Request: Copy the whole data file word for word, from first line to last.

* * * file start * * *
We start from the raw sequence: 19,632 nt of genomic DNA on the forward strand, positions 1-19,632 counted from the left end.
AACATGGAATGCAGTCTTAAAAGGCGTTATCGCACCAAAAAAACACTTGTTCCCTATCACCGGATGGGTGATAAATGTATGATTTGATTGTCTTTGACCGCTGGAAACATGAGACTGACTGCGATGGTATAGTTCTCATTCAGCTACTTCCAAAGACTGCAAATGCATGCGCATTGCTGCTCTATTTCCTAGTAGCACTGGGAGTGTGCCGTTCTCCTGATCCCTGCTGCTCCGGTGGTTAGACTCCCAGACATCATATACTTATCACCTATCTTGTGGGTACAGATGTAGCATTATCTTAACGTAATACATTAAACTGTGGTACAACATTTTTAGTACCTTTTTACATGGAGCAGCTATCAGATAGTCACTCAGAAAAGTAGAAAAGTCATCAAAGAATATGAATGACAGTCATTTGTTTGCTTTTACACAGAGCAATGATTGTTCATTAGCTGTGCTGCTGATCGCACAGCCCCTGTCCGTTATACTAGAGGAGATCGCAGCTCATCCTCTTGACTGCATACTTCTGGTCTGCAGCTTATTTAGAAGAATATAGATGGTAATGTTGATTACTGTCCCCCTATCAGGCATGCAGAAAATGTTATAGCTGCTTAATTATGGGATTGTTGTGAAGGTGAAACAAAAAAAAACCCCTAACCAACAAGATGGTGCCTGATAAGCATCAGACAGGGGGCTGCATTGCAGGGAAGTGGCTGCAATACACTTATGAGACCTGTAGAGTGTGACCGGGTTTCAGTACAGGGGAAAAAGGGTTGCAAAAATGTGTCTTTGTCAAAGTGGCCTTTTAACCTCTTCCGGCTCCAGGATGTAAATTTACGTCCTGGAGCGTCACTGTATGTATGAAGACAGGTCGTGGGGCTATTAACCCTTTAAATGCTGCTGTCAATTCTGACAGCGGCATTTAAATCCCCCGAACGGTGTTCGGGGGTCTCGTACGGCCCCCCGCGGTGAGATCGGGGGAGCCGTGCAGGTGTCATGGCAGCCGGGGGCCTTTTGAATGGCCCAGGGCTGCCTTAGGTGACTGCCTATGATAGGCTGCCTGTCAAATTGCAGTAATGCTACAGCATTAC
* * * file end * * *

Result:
We start from the raw sequence: 19,632 nt of genomic DNA on the forward strand, positions 1-19,632 counted from the left end.
AACATGGAATGCAGTCTTAAAAGGCGTTATCGCACCAAAAAAACACTTGTTCCCTATCACCGGATGGGTGATAAATGTATGATTTGATTGTCTTTGACCGCTGGAAACATGAGACTGACTGCGATGGTATAGTTCTCATTCAGCTACTTCCAAAGACTGCAAATGCATGCGCATTGCTGCTCTATTTCCTAGTAGCACTGGGAGTGTGCCGTTCTCCTGATCCCTGCTGCTCCGGTGGTTAGACTCCCAGACATCATATACTTATCACCTATCTTGTGGGTACAGATGTAGCATTATCTTAACGTAATACATTAAACTGTGGTACAACATTTTTAGTACCTTTTTACATGGAGCAGCTATCAGATAGTCACTCAGAAAAGTAGAAAAGTCATCAAAGAATATGAATGACAGTCATTTGTTTGCTTTTACACAGAGCAATGATTGTTCATTAGCTGTGCTGCTGATCGCACAGCCCCTGTCCGTTATACTAGAGGAGATCGCAGCTCATCCTCTTGACTGCATACTTCTGGTCTGCAGCTTATTTAGAAGAATATAGATGGTAATGTTGATTACTGTCCCCCTATCAGGCATGCAGAAAATGTTATAGCTGCTTAATTATGGGATTGTTGTGAAGGTGAAACAAAAAAAAACCCCTAACCAACAAGATGGTGCCTGATAAGCATCAGACAGGGGGCTGCATTGCAGGGAAGTGGCTGCAATACACTTATGAGACCTGTAGAGTGTGACCGGGTTTCAGTACAGGGGAAAAAGGGTTGCAAAAATGTGTCTTTGTCAAAGTGGCCTTTTAACCTCTTCCGGCTCCAGGATGTAAATTTACGTCCTGGAGCGTCACTGTATGTATGAAGACAGGTCGTGGGGCTATTAACCCTTTAAATGCTGCTGTCAATTCTGACAGCGGCATTTAAATCCCCCGAACGGTGTTCGGGGGTCTCGTACGGCCCCCCGCGGTGAGATCGGGGGAGCCGTGCAGGTGTCATGGCAGCCGGGGGCCTTTTGAATGGCCCAGGGCTGCCTTAGGTGACTGCCTATGATAGGCTGCCTGTCAAATTGCAGTAATGCTACAGCATTAC